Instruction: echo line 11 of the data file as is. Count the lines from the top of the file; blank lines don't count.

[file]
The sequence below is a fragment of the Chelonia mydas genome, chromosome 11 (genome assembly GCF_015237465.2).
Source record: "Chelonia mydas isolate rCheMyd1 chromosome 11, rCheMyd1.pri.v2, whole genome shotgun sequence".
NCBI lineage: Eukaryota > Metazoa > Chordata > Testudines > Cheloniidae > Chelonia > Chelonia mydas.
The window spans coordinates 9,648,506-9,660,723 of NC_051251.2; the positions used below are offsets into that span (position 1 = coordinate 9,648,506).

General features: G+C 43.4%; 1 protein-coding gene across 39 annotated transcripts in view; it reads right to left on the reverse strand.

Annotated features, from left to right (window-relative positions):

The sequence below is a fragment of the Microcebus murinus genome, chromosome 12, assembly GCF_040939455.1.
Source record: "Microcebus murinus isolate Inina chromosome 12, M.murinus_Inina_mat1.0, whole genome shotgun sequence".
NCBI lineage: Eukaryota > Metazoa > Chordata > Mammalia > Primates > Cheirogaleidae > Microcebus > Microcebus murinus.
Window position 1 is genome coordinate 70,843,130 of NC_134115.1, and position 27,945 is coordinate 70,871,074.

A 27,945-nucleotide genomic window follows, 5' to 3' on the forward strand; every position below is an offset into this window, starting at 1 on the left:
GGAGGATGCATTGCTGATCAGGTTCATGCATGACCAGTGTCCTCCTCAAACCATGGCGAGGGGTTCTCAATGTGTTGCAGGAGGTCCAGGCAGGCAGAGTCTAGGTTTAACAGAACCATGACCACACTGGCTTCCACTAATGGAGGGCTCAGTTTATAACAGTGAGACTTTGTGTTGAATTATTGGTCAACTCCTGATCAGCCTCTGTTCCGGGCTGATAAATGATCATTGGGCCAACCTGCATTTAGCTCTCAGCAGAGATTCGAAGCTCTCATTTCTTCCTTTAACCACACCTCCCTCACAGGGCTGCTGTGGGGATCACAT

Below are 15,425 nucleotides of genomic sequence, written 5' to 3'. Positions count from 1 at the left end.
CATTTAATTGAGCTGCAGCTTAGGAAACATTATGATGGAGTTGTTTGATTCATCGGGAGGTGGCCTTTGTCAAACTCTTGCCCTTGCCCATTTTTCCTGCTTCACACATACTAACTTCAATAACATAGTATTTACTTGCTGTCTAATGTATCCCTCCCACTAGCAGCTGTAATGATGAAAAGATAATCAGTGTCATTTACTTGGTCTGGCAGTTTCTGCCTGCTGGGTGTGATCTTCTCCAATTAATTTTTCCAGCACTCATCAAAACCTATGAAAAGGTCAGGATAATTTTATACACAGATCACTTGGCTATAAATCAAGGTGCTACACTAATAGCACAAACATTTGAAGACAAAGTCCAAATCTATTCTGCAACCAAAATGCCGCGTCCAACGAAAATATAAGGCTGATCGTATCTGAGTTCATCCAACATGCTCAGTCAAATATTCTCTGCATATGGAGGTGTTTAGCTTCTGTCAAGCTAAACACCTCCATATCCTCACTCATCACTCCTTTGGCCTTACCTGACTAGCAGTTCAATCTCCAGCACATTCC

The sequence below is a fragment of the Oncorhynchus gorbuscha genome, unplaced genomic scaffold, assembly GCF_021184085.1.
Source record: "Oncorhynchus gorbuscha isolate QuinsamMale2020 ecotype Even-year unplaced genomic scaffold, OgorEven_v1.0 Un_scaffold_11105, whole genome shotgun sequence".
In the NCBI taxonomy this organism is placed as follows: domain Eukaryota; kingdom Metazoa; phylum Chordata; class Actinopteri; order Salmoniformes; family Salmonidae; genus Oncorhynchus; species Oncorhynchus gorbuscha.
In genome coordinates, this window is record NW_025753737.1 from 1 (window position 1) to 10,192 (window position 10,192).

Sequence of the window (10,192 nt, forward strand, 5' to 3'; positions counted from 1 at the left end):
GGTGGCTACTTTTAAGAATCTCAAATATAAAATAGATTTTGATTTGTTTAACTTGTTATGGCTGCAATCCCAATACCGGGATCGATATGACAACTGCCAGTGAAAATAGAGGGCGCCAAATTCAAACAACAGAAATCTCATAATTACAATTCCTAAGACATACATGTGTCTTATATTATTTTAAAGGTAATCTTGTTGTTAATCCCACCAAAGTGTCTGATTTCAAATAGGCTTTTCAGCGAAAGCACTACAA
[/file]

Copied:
A 27,945-nucleotide genomic window follows, 5' to 3' on the forward strand; every position below is an offset into this window, starting at 1 on the left: